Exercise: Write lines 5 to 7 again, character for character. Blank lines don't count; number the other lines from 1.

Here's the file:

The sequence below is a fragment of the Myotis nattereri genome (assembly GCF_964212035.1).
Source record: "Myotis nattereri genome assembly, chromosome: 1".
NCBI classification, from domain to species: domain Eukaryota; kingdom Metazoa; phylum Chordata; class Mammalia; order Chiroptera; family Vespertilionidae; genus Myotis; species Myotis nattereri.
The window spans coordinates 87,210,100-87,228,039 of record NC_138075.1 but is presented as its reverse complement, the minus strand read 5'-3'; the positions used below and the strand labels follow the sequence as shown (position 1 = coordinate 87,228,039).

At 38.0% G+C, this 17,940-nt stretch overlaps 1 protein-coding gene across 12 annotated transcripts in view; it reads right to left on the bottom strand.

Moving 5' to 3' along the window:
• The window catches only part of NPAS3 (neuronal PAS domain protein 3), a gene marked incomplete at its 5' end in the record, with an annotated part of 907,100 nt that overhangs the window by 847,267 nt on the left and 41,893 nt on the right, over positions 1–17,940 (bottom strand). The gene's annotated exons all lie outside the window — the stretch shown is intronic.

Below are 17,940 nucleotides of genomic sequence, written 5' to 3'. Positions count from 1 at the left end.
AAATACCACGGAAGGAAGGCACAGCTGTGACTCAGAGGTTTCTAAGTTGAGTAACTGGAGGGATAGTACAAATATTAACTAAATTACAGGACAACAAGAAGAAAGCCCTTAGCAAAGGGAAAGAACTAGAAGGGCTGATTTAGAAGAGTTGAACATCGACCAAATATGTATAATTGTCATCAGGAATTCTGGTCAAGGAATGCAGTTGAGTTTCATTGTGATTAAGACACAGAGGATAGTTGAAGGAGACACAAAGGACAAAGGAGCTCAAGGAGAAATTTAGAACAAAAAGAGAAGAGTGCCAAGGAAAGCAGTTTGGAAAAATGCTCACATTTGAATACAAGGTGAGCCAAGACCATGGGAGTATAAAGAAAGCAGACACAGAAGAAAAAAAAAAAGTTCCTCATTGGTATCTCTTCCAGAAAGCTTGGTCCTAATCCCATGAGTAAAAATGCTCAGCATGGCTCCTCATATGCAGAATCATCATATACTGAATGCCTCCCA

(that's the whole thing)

At 38.0% G+C, this 17,940-nt stretch overlaps 1 protein-coding gene across 12 annotated transcripts in view; it reads right to left on the bottom strand.

Moving 5' to 3' along the window:
• The window catches only part of NPAS3 (neuronal PAS domain protein 3), a gene marked incomplete at its 5' end in the record, with an annotated part of 907,100 nt that overhangs the window by 847,267 nt on the left and 41,893 nt on the right, over positions 1–17,940 (bottom strand). The gene's annotated exons all lie outside the window — the stretch shown is intronic.